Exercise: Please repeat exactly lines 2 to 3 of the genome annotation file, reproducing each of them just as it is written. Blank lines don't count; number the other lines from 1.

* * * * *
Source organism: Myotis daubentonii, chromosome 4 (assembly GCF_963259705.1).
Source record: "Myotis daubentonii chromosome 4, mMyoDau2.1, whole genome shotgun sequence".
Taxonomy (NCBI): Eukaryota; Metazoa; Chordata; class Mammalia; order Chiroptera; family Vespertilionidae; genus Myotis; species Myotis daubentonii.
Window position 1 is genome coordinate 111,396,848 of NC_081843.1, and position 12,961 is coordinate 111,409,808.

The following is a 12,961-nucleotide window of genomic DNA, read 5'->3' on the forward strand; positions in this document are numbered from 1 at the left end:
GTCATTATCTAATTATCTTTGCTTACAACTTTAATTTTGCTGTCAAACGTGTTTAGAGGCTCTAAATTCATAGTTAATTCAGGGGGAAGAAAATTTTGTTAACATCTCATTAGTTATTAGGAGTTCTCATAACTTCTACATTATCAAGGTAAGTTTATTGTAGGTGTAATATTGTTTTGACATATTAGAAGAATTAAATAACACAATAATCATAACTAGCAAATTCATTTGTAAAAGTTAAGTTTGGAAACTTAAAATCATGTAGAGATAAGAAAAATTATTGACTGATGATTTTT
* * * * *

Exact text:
Source record: "Myotis daubentonii chromosome 4, mMyoDau2.1, whole genome shotgun sequence".
Taxonomy (NCBI): Eukaryota; Metazoa; Chordata; class Mammalia; order Chiroptera; family Vespertilionidae; genus Myotis; species Myotis daubentonii.